What was it with 90s sitcoms and trapping people in trains? Cory, Sean, Eric, and Topanga get stuck underground on their way to a New Year’s Eve party—as a woman gives birth. But hey, they also manage to throw their own party on the train and find a P.S.A. starring Mr. Feeny.

The Tanner Family, *Full House*

The Tanner Family, Full House

Poor Uncle Jesse just wants to get to his long-delayed high-school graduation, but alas, Team Tanner gets stuck on a motionless B.A.R.T. train instead. (See, the subway is awful no matter where you live!) The silver lining? Jess convinces an aspiring high-school drop-out to stay in school, and ends up having an underground graduation ceremony of his own. Fun fact: something similar happened to a real-life Hunter College student this summer.

Oscar and Felix, *The Odd Couple*

Oscar and Felix, The Odd Couple

This one’s an oldie but a goodie: Oscar gets tired of New York City, so Felix tries to show him what a magical place this town can be. Unfortunately, they get stuck in a subway car with some very unfriendly company—including a woman who carries a defective flashlight just so she can hit people over the head with it, should they get too close. She’s clearly well versed in New York etiquette.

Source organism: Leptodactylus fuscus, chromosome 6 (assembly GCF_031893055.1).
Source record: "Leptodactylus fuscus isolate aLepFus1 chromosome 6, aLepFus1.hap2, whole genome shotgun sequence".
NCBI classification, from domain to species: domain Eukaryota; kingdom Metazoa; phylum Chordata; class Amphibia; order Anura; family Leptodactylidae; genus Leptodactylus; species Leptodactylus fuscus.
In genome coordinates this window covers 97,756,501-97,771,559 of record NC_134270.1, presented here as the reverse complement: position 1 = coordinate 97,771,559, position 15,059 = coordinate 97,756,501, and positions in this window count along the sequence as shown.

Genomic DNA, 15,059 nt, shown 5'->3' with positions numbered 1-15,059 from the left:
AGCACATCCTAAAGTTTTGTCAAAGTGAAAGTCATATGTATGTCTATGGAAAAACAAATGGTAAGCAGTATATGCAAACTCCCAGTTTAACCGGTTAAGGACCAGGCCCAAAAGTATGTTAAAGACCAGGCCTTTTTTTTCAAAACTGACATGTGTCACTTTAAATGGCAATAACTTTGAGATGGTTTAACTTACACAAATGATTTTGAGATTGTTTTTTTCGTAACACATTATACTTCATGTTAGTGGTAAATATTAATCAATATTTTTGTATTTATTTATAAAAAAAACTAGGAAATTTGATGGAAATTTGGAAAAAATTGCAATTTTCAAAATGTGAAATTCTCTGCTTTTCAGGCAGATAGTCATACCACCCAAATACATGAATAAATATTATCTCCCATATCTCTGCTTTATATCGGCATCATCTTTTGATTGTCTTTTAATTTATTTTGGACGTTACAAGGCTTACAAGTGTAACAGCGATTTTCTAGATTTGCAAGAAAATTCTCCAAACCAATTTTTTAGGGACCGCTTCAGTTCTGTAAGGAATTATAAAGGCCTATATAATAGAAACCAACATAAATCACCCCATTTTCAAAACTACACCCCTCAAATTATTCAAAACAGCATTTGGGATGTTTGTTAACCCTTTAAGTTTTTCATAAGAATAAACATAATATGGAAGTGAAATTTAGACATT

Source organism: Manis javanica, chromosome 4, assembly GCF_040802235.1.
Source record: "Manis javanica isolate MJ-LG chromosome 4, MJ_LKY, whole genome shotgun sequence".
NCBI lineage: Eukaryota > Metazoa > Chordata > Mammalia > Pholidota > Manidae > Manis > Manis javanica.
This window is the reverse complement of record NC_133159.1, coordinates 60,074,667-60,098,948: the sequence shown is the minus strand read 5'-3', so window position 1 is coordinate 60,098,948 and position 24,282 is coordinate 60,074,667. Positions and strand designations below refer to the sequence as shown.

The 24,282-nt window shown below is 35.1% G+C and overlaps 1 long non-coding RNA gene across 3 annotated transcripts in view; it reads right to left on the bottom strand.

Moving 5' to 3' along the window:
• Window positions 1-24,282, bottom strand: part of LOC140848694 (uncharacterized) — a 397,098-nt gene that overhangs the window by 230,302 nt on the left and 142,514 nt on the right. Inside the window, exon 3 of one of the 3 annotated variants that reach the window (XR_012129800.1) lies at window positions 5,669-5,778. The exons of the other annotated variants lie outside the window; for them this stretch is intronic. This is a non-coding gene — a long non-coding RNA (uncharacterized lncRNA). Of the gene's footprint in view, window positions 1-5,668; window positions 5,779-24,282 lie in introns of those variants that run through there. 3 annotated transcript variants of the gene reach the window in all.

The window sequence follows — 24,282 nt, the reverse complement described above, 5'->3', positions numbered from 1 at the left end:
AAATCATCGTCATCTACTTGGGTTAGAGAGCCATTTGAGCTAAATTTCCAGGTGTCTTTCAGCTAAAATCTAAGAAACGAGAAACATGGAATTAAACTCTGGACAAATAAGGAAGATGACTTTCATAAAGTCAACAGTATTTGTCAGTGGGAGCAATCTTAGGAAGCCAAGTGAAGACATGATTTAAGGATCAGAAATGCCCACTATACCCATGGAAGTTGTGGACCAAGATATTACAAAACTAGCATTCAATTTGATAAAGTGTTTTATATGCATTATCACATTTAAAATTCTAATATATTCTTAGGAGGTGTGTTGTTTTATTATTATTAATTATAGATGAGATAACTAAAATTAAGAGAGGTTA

Photo: From CBS.

The Golden Girls

The Golden Girls

This one isn’t technically a subway story, but it’s a Golden Girls classic: remember the time our favorite four ladies got stuck at a train station overnight? They recall the incident in a flashback episode called “Bedtime Story” back in Season 2, remembering how they were stranded by the one train station from which trains actually left early. That’s how you know it’s fiction.

Photo: From NBC/.

Elaine Benes, *Seinfeld*

Elaine Benes, Seinfeld

Remember when poor Elaine gets stuck on a train that just keeps stopping? She also experiences that horror that every New Yorker knows so well: the lights cut out as the train sits motionless. Her silent, internal, vastly relatable screams of profane frustration will forever ring in our ears.

Photo: From Castle Rock Entertainment/Everett Collection.

Ilana and Abbi, <em>Broad City</em>

Ilana and Abbi, Broad City

No tale of two girls’ misadventures in the Big Apple would be complete without at least one ill-fated subway ride. In Season 3, Abbi and Ilana experience just that in an episode titled, appropriately, “Getting There.” They just want to get to the airport—but as any New Yorker knows, the train has other plans.

Arnold and Friends, <em>Hey Arnold</em>

Arnold and Friends, Hey Arnold